Tuesday, October 10, 2006

School District Whining . . . and a Big Ditto to BD . . .

The big and not so big city school districts are having an Albany "pep-rally" of sorts to support more state-aid for city school districts, including Utica's.

A spokesman from a pressure group claimed that "Children all over the state attend underfunded schools . . . " Utica Supt. Skermont, as usual, chimes in "The formula has to change; we can't wait any longer."

What brought about the current controversy is the 2003 Court of Appeals ruling "that schoolchildren in New York City weren't being given the chance to get a "sound, basic education," as required by the state Constitution," and order that the state figure out how much that would cost. More money would have to be funneled from the State to NYC Schools. Upstate cities, seeing that the same arguments in the NYC case easily apply to them, understandably are now jumping at the chance to get on the same gravy train.

Of course, the Court of Appeals' error was to assume a fact not in evidence: that insufficient funds was the cause of children in NYC not getting a "sound, basic education." What about the possibility that
a "sound, basic education" is no longer of paramount interest to the people running our schools? Or the possibility that the people running our schools are simply incompetent?

While Ms. Skermont whines, she still allows precious student time to be wasted on such trivialities as Yoga and special assemblies with "community leaders." Down in Ilion the kids are kept busy climbing on special walls or making 1000 paper cranes (while being indoctrinated into certain forms of Politically Correct thinking). One mother (who also happens to be a special-ed teacher) who is campaigning for the extra funding was quoted as wanting more after-school programs like drama and music. Obviously, if the money is going to be used for
after-school programs, then it will not be used to improve student learning during the regular school day. The unmistakable impression is that school systems only want more money to waste because that is what they've done with what they've already received. Is the Court of Appeals in the position to supervise how the additional monies will be spent -- to ensure that they go toward a "sound, basic education?" Of course, not.

As UpstateBlog.net recently reported, the connection between school spending and success is uncertain. Spending in NYC doubled over the past decade with no improvement in performance.


On another front . . .

A frustrated Ditto to the sentiments posted this evening [and since removed] on CNY Underground over the sorry state of affairs, both locally and in New York State, that drives people and jobs out of state. It's unfortunate when people have to leave the area to either better themselves or just to survive. While emotional posts don't solve problems, sometimes it is necessary for the powers-that-be to know just how strongly some feel about their actions or lack thereof. Maybe the piece can be reposted with a different choice of words -- but the depth of frustration needs to be conveyed.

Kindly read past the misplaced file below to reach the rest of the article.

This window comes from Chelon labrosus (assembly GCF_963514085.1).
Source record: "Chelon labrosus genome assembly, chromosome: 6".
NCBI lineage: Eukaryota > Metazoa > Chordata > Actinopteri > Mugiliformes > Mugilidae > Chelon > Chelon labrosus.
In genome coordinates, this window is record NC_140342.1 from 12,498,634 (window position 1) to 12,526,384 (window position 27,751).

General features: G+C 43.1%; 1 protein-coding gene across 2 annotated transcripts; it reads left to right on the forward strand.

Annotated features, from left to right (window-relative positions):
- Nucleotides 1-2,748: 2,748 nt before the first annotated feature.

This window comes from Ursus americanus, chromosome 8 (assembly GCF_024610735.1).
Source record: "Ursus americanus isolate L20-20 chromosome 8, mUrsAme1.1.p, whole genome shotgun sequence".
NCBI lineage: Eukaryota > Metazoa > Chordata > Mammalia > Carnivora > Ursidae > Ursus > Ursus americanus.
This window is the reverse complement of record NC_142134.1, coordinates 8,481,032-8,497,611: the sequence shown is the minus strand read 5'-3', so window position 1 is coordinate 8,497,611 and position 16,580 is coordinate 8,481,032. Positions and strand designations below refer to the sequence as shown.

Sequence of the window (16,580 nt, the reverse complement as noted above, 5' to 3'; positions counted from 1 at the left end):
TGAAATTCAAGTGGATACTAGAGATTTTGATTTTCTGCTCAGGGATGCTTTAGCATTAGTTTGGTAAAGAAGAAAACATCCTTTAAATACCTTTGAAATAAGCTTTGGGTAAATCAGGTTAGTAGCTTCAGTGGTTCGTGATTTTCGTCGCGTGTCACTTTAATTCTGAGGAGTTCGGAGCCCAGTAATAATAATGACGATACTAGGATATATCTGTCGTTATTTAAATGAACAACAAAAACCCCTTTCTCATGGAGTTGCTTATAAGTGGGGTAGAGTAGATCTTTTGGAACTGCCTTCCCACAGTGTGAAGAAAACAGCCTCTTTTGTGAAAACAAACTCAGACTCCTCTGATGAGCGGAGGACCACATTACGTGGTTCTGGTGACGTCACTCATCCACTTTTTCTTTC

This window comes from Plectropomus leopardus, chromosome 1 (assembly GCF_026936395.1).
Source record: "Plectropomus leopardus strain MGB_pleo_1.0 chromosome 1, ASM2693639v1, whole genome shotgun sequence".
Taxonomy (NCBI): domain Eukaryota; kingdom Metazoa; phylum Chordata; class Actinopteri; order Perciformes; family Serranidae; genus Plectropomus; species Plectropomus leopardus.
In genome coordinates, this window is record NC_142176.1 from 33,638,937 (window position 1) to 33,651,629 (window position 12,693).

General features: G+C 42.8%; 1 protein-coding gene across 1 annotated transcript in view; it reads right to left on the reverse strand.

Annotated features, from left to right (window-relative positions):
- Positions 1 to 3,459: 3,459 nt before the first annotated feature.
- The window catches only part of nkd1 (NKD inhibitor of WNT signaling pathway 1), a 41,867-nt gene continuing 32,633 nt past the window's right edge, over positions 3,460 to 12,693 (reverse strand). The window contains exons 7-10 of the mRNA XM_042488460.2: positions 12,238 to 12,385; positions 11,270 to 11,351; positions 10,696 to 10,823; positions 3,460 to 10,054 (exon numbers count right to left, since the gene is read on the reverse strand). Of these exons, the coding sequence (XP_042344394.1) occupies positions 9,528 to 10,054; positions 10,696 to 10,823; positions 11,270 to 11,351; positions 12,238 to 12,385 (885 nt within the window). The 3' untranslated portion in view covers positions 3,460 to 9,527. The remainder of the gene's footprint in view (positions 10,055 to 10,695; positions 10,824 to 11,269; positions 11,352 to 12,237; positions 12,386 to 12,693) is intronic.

Anonymous said...

The "Ditto" link is not found. ?

WELL SAID on your school funding rant! How can such a big blunder ("THE PROBLEM IS NOT A LACK OF MONEY, BUT THE LACK OF COMMITTMENT TO AND FOCUS ON "A SOUND, BASIC EDUCATION") be consistently ignored year after year?

It is indeed very, very frustrating. The sad thing is that, normally, I wouldn't even care about the whole fiasco, because I homeschool my children. But I am forced to fund the government schools through what can only be construed as extortion.

Strikeslip said...

The the post on the "Ditto" link has been removed by its author. I revised the last paragraph to reflect that. While it was there, it was "cathartic" to read, to say the least. Hopefully it can be reposted with a different choice of words. Our "leaders" need to know how their antics are loathed in some quarters.

Re the school situation, what upsets me is how far public education has fallen while the money spent on it has astronomically increased. There used to be a 2% of property value constitutional limit on property taxes . . . Oneida County far exceeds that now along with a bunch of other upstate counties. If you graduated from the Utica Public School system back in the early 60s, you graduated knowing enough to have a place in society. Not so any more -- and it has nothing to do with jobs now being "high tech." When graduates can't do math without a calculator, it's because they simply haven't been taught.

Biggus Dickus said...

Sorry about leaving you high and dry. You're right about the original post being cathartic, but after cooling down we decided it was out of character for us.

We should have a more..measured..version of it up sometime this week.

Strikeslip said...

We're looking forward to the revised version!